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What It’s Really Like to Be a Writer

posted: 1.16.13 by Elizabeth Wardle and Douglas Downs


One of the epic struggles fought in first-year composition over the years has been whether the people who take the course will be treated as students or as writers. With notable exceptions, such as the height of the expressivist movement, the weight of the pendulum has swung toward “students.” And there are things we just don’t tell students (but maybe we should).

We should be telling more about how projects lead to projects. Like many other opportunities, the first project is among the hardest to get; good work on it leads to further invitations. People who write well are never short of things to do, because one project leads to the next. This is not really an effect students will see in a classroom.

We should be telling more about how writing turns into other writing by recirculating and recycling. Writing, like the ideas it represents, is organic and grows in strange directions, but it rarely starts over or starts from a blank page, any more than our minds and cultures and the ideas they generate ever work without a sense of “what just happened.” Students might not recognize this in their everyday work.

We’re used to talking with students about writing as making choices, but we don’t talk enough about how writers choose which available projects to work on and which not to take up. When given a project by a teacher, students rarely if ever have the choice to say, “I’m not interested in this one, I’ll look for another one.” Even when they can choose to decline a project, as relatively new writers, being given a publishing opportunity isn’t something one says no to. Eventually, though, writers start to choose. Though students may not have occasion to see that firsthand, we should tell them about it.

We should be saying much, much more about collaboration, co-writing, and editing, where so much writing really happens without a name. We should interrogate the copyright pages of books and the preface with its acknowledgments, and put real images and stories to what the names there represent. We should read blogs to track the network of other people’s ideas they engage. Students are so caught up in a world that insists that their work is their own and that they own their work. Things are so much less clear to publishing writers who really owns what.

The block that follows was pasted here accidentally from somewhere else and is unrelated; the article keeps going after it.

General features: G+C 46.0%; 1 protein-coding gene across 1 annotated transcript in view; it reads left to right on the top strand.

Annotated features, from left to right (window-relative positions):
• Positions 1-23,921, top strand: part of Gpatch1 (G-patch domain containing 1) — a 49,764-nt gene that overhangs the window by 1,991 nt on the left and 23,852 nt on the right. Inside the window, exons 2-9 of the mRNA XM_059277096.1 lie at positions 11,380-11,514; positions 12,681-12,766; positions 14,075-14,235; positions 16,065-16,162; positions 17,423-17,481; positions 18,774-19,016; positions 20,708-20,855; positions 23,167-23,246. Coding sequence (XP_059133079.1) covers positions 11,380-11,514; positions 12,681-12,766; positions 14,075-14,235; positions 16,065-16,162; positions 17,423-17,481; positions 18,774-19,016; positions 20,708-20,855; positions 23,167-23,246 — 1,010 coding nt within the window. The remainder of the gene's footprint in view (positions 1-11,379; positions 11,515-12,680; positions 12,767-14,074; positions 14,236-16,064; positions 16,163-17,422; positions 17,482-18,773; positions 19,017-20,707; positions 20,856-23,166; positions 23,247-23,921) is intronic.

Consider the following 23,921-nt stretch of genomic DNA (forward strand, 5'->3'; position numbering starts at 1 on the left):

We should talk more about the mystery of time—how invention and drafting telescopes, contracts, what happens at the last minute, what takes months. How writing happens when it happens, and not before, but also how writing must be made to happen despite its “not wanting to.”  Though students are certainly busy writers managing multiple writing projects simultaneously, there’s something that’s harder to tell them about how it works with more projects, more riding on them, or bigger-idea projects than they’re used to.

I say all this because I’m thinking about writing-about-writing and its twin ethics of radical transparency and respect for students. There’s a principle here, something like, don’t fail to tell a student a thing that’s true for you (as the instructor and as a writer) or for other writers, just because it might not currently be true for the student. Students are in a weird space, one that frankly is unrepresentative of much of the writing that goes on in the world, and much that they’ll be doing very soon possibly already). One of the things I love about writing-about-writing is the way that it lets us be frank and thoughtful with our students not only about what they need to know tomorrow, but where they’ll be four years from now.


Categories: Douglas Downs
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